Originally posted in August of 2017, the story is even more relevant today.

Photo credit: Jen Blackwood, Seattle WA, September 14, 2020

By Gordon Williams

We certainly love our pets: How else to explain why Americans own an estimated 78 million dogs and 86 million cats.

Because you do love your pets, and want to keep them healthy and happy, you should know about two recent news items dealing with animal health.

The first was a warning from the Washington State University College of Veterinary Medicine that smoke from regional wildfires poses as serious a threat to pet health as it does to the health of their human owners. “Advisories meant to caution people to avoid heavy work or exercise outdoors and to remain indoor as much as possible, also should be applied to our pets,” says Dr. Robert Dyke of the Community Practice Service of WSU’s Veterinary Teaching Hospital.

The second was the American Red Cross announcement of its new online Cat and Dog First Aid course–aimed at teaching pet owners, pet sitters and dog walkers what to do in an emergency until veterinary care is available. That course complements the Red Cross Pet First Aid App–available free and providing pet owners with online access to expert animal care advice.

Register for a course or download the app at this link.

Smoke from wildfires is widespread in the region and hazardous air quality could remain a threat for weeks to come.

A first step to keeping pets safe is knowing when air quality is likely to be the worst and timing walks and exercise accordingly. Smoke tends to disperse somewhat during daylight hours and to worsen at night as it settles closer to the ground. But Dyke cautions that, “On really severe days, designated with a red air quality warning, maybe a quick outing in the yard is best. By all means, avoid intensive exercise during periods of poor air quality.”

Link to Washington Smoke Information: https://wasmoke.blogspot.com/

“Seven” and a smoky Seattle sky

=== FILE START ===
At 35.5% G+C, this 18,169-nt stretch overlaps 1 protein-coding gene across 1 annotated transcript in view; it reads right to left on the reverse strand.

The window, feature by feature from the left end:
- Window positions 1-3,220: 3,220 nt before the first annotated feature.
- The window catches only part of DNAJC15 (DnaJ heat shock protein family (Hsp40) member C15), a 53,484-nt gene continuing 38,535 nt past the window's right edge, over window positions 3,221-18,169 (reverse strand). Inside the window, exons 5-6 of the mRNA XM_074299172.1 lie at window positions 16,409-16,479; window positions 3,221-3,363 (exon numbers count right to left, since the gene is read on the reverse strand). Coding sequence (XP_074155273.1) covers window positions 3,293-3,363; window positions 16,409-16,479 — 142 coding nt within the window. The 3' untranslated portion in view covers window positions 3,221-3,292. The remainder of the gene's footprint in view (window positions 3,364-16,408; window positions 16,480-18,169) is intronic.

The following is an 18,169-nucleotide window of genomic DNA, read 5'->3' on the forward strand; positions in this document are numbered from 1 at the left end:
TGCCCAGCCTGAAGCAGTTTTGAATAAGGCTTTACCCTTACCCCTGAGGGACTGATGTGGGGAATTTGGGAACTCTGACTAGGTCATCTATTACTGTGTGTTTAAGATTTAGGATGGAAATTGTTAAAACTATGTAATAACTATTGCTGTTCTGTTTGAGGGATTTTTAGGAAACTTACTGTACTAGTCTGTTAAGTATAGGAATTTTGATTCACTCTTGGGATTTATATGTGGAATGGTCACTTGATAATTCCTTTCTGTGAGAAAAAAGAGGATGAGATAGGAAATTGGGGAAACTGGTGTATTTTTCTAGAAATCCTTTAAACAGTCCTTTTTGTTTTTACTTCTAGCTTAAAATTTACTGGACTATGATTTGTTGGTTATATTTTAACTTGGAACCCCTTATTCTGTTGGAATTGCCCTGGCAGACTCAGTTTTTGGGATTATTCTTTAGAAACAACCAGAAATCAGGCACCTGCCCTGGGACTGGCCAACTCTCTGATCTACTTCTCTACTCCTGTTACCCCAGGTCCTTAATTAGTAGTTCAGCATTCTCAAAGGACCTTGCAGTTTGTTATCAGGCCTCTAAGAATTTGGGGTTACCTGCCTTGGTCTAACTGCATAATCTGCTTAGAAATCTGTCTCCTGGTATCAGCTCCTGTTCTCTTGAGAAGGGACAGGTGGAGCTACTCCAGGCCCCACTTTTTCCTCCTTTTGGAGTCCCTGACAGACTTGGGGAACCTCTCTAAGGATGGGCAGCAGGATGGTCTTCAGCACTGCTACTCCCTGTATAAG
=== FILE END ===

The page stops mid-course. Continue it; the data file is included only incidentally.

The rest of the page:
How can you tell when your pet is feeling the effects of hazardous air pollution? Among the most visible symptoms are:

  • increased coughing
  • difficulty breathing
  • eye irritation and excessive watering
  • a dry irritated throat
  • nasal discharge

What if your pet isn’t four-footed? It turns out that pet birds are extremely susceptible to respiratory distress from smoky air. “Birds need to remain indoors as much as possible during the highest level advisories,’ says Nickol Finch, who heads the veterinary college’s Exotic Animal and Wildlife section.

Finally, take extra precautions with pets diagnosed with lung or heart problems. As with humans, smoke and dust in the air presents an increased hazard to these animals.

The new Red Cross pet first aid course is available online at redcross.org/catdogfirstaid.  You can expect to spend about 30 minutes going through the course. Here’s what you’ll learn:

  • How to monitor your pet’s vital signs so you can spot problems early.
  • How to provide first aid in pet medical emergencies–if the animal is choking, for example, or needs CPR, is wounded or having a seizure.
  • Tips on preventative care to keep your pet healthy

Once you have completed the first aid course, you can further enhance your pet-care skills by downloading the Red Cross Pet First Aid App. It gives you instant access to pet-health advice. It can also help you find animal hospitals and pet friendly hotels and advise you on including pets in your family emergency preparedness planning.

American Red Cross Northwest Region

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